There are a number of federal and South Australian laws which prohibit various types of discrimination in workplaces.
In South Australia, it is unlawful for employers to discriminate against employees on the basis of their:
All employees – including full time, part time, casual, fixed-term, probationary and prospective employees, trainees and apprentices are protected from discrimination at work.
Workplace discrimination can include a number of things, including any of the following, when based on the above attributes:
Most workers, including work experience students, contractors and subcontractors, and volunteers, are protected from workplace bullying.
Harassment is covered by discrimination law however there are additional protections for people who experience sexual harassment in the workplace.
There are two types of sexual harassment covered by the legislation.
The first of these is harassment attached to a benefit or detriment to an employee’s position. This includes where a person tells an employee or implies to an employee that in order to receive a promotion or pay rise, or so as to not lose their job, they must submit to a sexual advance.
The second type of harassment under the legislation is ongoing, unwelcome conduct which impacts an employee’s ability to do their job or creates an uncomfortable, intimidating, offensive or abusive work environment.
It is also generally unlawful for employers to fail to protect employees from sexual harassment by other employees. In these cases, employers may be held vicariously liable for their employees’ sexual harassment.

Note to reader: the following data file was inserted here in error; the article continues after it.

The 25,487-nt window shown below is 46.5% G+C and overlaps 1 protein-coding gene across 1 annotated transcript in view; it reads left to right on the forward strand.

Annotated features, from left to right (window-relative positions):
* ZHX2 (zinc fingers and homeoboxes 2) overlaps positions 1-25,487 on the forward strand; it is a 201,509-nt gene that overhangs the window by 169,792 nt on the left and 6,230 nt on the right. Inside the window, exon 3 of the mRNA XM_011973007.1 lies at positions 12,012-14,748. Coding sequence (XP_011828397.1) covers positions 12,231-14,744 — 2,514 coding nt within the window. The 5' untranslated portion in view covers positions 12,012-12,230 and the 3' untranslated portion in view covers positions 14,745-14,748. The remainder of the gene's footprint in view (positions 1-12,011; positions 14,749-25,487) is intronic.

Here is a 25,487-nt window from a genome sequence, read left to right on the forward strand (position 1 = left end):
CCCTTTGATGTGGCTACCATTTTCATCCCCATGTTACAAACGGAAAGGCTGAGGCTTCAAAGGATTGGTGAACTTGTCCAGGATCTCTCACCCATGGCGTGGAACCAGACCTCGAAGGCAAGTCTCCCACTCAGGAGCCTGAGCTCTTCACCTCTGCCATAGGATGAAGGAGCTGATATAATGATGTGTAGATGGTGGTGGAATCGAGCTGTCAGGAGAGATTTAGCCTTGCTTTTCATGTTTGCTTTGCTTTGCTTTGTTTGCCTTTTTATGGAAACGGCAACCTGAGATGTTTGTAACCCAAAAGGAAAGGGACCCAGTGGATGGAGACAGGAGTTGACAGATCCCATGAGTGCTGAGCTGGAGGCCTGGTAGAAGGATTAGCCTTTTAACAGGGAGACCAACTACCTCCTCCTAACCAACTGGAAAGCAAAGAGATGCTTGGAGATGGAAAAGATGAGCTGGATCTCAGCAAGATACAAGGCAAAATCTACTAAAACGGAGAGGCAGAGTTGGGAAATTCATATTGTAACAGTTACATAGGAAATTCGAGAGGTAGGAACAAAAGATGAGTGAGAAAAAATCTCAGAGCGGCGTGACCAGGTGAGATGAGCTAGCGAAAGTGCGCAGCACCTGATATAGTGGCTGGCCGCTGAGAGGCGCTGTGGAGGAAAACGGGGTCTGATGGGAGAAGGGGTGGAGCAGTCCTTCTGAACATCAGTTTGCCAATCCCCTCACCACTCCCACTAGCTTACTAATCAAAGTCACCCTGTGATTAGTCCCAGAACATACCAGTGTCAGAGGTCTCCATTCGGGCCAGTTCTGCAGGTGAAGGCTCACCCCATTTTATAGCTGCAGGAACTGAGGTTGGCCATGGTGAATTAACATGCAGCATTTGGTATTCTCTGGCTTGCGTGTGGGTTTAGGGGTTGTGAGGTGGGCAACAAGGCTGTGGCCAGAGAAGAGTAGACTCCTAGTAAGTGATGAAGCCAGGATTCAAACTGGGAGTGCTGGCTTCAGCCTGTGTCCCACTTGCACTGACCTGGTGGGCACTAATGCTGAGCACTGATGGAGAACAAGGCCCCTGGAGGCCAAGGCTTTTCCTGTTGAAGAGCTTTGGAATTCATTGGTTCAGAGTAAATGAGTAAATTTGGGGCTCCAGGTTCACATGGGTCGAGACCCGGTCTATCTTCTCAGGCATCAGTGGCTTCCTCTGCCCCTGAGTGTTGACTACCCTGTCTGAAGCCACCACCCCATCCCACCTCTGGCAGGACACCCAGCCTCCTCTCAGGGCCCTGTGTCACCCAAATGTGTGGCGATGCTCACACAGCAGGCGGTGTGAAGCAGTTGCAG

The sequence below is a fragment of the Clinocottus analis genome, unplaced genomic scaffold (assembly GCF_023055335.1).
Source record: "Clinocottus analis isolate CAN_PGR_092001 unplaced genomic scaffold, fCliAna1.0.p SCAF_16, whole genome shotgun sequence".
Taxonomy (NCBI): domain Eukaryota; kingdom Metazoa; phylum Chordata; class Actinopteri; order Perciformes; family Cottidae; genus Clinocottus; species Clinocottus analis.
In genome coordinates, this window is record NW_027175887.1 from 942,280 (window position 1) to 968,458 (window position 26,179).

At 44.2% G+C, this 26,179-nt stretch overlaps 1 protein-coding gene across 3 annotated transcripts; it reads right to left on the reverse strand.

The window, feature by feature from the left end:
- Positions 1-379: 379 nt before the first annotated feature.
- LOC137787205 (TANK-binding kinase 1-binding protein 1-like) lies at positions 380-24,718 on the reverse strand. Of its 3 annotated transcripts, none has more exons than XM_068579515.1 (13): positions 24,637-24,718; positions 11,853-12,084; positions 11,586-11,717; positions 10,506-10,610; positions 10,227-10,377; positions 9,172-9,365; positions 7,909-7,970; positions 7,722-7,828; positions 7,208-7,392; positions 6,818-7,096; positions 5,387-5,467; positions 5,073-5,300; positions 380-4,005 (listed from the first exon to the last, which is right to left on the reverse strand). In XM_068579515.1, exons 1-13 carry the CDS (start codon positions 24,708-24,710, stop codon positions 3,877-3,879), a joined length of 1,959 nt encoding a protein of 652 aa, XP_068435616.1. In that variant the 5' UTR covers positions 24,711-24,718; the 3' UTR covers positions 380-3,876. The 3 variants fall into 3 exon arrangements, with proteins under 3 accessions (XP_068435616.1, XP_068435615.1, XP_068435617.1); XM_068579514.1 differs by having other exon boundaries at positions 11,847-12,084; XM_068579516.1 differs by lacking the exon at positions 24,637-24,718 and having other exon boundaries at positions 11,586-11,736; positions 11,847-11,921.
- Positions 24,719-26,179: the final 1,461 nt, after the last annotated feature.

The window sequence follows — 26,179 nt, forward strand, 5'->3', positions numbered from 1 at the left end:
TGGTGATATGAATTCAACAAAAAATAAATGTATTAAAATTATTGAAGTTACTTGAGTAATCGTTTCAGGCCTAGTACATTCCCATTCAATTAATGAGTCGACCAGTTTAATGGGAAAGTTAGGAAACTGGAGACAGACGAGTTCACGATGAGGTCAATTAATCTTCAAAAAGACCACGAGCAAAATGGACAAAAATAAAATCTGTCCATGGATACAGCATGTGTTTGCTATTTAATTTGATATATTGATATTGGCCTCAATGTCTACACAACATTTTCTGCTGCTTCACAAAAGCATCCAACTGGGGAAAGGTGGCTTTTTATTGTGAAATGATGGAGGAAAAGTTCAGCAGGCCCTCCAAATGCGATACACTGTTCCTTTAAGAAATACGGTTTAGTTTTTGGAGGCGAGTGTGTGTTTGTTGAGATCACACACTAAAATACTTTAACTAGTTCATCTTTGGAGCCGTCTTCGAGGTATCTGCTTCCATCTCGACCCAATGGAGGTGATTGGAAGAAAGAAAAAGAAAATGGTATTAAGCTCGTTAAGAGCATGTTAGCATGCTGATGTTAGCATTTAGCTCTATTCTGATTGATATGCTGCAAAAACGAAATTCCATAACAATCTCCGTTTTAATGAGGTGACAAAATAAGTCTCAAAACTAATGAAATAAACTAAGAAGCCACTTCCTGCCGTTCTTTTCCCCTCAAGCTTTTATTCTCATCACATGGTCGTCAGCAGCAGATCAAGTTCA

How you respond to and challenge workplace discrimination or harassment depends on the type of discrimination you have been subjected to.
If you have been dismissed, you can make an application to the Fair Work Commission for unfair dismissal or unlawful termination. It is important that you seek legal advice immediately if you are dismissed, as you must make this application within 21 days of your dismissal.
If your employer has otherwise discriminated against or harassed you, or failed to stop another employee from harassing you, you can request assistance from the Fair Work Ombudsman or make an application to the Fair Work Commission, the Equal Opportunity Commission or the Human Rights Commission.
The legislation sets out a number of remedies for employees who can show that they have been discriminated against or harassed at work. The possible remedies include reinstatement, compensation and injunctions to prevent a person’s employment from being terminated.
The legislation also provides for penalties to be imposed on an employer who engages in unlawful discrimination. The maximum penalty is currently $63,000 for corporations and $12,600 for individuals, for each contravention.
Workplace bullying occurs where a person (or people) repeatedly acts unreasonably towards another person (or people) at work which creates a risk to workplace health and safety.
Bullying can include:
However, bullying generally does not include any behaviour which may be characterised as ‘reasonable management action’ carried out in a reasonable way, such as taking disciplinary action against a worker or directing the way in which a worker is to carry out their work.
If you feel like you are being bullied at work, generally the first thing you should do is speak with someone at work, particularly your manager, supervisor or health and safety representative, if you feel comfortable to do so. It can also be useful to speak to your union representative.
If your employer and/or union are unable to resolve the bullying, you can take legal action in the Fair Work Commission to stop the bullying.
It is important that you get legal advice before making a claim so that you understand the process you are engaging in, get an idea of your chances of success, and are aware of the potential remedies that may be available to you.
If you are dismissed as a result of discrimination it is important that you get legal advice as soon as possible, as strict time limitations apply. We can also help if you are experiencing discrimination or harassment or bullying at work, and we have a wealth of experience in advising and representing employees in relation to discrimination, bullying and harassment claims.
If you would like our help, please contact us on (08) 8231 1110 or get in touch online.
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